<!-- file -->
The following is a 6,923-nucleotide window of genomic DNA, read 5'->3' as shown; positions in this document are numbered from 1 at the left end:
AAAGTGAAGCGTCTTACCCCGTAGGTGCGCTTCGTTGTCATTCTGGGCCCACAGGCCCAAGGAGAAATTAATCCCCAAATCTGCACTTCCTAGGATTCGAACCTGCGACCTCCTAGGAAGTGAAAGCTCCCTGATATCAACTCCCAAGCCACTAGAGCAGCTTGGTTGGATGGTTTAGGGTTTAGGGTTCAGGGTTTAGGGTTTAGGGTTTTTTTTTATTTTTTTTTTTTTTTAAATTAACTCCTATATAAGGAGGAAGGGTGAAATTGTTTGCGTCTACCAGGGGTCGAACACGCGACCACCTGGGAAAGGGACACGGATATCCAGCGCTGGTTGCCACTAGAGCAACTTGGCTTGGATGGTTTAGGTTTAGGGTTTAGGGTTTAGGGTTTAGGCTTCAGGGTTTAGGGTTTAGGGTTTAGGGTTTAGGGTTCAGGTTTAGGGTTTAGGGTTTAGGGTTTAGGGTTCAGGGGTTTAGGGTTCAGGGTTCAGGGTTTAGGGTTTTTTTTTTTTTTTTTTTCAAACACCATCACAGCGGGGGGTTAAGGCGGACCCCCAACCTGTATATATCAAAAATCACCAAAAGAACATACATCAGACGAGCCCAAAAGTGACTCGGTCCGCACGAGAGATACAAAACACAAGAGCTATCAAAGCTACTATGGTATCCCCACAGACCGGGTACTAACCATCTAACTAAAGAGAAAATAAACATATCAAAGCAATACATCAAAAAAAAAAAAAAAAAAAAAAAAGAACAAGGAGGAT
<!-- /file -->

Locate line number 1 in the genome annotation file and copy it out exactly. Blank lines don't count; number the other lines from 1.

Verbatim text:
The following is a 6,923-nucleotide window of genomic DNA, read 5'->3' as shown; positions in this document are numbered from 1 at the left end: